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Taken from The Phoenix (April 11, 2002)
Live & On Record | Saul Williams & Michael Franti

Michael Franti"This is a concert, not a rally," joked opening act Saul Williams as he surveyed the left-leaning crowd at the Spearhead show a week ago Wednesday at the Paradise. Ten minutes in and the politically conscious poet had already managed to allude to the Enron scandal, protest President Bush's maneuvers in the Middle East, and remind the audience of Crispus Attucks, the former slave who was the first casualty of the Boston Massacre. "Tonight has to be done," he intoned heavily. "It's a ritual that has to be done, here, in the land of Crispus Attucks." Looking more like the checkout line at Bread and Circus than your typical hip-hoppers, the sellout crowd hung on every righteous word from the night's two charismatic raptivists, first Williams and then headliner Michael Franti and his hip-hop jam band Spearhead.

Although Williams's label has given his critically acclaimed debut, Amethyst Rock Star (American), the weakest of promotional pushes, the rabid response and repeated sing-along fill-ins during his hour-long set spoke to his dedicated cult following. The album and the live show are a stark sonic departure from the stripped-down slam poetry that Williams cut his teeth on in the mid '90s. Stalking the stage with his competent and occasionally showy band, he ran through raucous versions of album standouts like "La La," "Coded Language," and "1987," as well as covers of Bob Dylan's "It's Alright Ma (I'm Only Bleeding)" and Radiohead's "Lucky." Although his screechy take on this last sent the kids into a frenzy, it also reminded one of the grating quality of his singing voice. When he cut to one of his more conventional rap cuts, "Penny for a Thought," it became clear that his delivery is at its best when it channels Rakim rather than Thom Yorke.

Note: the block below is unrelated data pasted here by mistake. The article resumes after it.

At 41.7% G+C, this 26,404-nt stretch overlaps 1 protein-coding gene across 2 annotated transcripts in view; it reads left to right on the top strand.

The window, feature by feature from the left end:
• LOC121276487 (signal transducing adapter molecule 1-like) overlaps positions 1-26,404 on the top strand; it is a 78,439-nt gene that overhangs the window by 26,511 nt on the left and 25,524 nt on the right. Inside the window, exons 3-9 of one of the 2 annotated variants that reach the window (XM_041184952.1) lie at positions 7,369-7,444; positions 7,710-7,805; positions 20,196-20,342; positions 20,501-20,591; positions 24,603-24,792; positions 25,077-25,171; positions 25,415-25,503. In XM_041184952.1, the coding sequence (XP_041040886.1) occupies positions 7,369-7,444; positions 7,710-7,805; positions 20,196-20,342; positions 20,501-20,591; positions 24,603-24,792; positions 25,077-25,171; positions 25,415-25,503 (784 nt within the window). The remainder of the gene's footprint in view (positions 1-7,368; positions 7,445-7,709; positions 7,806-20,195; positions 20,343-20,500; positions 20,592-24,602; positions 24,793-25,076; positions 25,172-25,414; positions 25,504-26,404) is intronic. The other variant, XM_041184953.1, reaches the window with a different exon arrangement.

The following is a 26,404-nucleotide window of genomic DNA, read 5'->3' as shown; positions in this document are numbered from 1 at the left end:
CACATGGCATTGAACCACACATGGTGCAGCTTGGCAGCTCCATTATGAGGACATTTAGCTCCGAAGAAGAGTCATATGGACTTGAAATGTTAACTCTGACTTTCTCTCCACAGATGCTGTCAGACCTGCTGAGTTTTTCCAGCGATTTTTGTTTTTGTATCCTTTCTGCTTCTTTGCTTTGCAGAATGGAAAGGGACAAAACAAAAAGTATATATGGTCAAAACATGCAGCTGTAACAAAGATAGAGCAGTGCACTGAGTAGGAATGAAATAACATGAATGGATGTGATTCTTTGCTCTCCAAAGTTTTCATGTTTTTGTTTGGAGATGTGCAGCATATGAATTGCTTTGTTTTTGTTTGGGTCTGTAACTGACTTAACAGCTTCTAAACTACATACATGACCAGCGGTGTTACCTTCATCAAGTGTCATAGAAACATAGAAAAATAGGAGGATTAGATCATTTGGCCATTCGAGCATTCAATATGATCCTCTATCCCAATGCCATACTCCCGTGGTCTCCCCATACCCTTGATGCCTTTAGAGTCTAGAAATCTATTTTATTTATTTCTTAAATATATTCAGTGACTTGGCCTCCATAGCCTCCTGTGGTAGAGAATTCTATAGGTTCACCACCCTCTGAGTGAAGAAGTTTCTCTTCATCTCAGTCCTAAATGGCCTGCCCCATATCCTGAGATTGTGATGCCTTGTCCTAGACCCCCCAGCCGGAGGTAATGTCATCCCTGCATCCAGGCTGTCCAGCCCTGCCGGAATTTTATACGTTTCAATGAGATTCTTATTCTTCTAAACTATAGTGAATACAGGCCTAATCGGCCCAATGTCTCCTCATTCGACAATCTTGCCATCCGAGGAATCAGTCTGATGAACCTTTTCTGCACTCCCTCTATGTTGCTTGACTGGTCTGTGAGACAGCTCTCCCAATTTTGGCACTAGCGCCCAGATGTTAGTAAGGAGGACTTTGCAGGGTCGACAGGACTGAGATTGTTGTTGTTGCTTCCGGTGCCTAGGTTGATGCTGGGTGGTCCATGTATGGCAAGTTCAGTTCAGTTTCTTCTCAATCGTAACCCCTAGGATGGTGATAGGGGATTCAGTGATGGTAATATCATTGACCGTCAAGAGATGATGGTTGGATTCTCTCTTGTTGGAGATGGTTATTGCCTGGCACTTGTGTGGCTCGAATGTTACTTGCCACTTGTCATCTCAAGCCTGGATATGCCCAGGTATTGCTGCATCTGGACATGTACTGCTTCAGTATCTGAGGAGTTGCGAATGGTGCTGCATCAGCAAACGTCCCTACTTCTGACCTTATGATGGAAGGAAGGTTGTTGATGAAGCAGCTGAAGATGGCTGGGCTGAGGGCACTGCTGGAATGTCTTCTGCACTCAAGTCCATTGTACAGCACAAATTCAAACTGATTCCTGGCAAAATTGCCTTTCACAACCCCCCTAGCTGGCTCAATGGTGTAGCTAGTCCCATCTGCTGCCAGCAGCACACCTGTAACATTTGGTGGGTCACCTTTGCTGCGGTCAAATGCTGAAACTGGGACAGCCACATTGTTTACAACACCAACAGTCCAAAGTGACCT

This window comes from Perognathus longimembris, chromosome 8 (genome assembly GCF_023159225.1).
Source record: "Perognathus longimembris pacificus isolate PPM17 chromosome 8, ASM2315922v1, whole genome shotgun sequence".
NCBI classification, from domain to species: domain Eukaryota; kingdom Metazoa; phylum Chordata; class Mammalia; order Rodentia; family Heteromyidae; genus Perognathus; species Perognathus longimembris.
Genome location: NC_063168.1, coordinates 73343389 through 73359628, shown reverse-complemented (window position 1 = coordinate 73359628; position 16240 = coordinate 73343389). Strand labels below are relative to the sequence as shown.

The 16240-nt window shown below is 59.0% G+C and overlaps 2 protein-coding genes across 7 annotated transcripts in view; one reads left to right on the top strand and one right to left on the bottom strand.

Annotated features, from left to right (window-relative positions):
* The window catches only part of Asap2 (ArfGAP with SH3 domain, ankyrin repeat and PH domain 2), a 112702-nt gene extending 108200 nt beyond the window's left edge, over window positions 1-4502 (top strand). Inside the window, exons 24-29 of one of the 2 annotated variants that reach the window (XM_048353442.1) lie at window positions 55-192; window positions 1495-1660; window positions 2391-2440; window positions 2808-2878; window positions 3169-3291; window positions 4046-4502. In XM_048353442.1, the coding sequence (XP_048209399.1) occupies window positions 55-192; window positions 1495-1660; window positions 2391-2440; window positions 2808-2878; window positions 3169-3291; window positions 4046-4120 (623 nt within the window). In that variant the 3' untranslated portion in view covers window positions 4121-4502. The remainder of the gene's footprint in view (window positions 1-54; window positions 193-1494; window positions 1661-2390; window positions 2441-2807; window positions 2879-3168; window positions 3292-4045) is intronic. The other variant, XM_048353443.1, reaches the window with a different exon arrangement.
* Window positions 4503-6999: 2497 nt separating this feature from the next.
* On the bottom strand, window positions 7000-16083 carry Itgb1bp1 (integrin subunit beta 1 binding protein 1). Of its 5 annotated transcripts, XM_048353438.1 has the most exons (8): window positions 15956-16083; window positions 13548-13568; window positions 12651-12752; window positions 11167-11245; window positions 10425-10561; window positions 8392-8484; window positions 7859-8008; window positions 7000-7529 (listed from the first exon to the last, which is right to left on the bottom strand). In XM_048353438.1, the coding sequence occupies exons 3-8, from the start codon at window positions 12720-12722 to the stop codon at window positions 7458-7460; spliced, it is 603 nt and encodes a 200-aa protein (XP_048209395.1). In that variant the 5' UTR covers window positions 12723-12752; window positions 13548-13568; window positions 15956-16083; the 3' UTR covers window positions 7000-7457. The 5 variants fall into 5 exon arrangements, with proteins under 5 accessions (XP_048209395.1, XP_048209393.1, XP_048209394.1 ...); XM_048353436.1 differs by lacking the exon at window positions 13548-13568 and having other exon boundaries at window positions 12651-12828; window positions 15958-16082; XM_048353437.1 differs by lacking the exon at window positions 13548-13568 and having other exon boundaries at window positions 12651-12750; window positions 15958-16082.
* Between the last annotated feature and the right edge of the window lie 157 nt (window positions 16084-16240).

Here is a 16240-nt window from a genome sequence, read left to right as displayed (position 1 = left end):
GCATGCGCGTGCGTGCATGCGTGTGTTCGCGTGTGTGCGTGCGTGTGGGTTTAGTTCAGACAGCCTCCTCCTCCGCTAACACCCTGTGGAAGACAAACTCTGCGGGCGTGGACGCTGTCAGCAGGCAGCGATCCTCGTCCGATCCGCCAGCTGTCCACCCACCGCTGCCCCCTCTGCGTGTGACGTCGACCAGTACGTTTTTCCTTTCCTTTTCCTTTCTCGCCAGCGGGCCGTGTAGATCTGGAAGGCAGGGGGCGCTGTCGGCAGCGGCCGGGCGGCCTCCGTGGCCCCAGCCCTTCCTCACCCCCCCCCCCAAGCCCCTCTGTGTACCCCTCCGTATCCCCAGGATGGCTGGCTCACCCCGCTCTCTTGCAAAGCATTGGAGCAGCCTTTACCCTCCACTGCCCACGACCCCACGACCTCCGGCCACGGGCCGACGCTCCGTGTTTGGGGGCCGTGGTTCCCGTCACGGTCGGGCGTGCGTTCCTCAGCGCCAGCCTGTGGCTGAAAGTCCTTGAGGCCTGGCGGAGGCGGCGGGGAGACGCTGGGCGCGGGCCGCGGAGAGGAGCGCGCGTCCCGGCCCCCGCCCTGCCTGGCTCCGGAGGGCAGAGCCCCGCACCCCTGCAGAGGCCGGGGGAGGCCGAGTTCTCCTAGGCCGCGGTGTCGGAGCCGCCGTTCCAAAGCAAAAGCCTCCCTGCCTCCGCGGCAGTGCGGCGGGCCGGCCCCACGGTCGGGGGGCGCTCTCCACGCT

In contrast to Williams's fiery and occasionally didactic stage-as-pulpit performance, Franti and his four-piece band seemed to pander to the barefoot, pseudo-hippy hedonism of the liberal crowd. Their newest, Stay Human (Six Degrees), is another inoffensive blend of reggae, rock, funk, and hip-hop that, like the live show, gets by on Franti's estimable charisma. Breezing through cuts like the celebratory "Oh My God," the safe-sex parable "Positive," and an array of tasteful covers, the gaunt Franti stalked the stage with a seductive charm; by the end of Spearhead's two-hour set, he had the collegiate crowd worshipping him like the idols he was instructing them to destroy.




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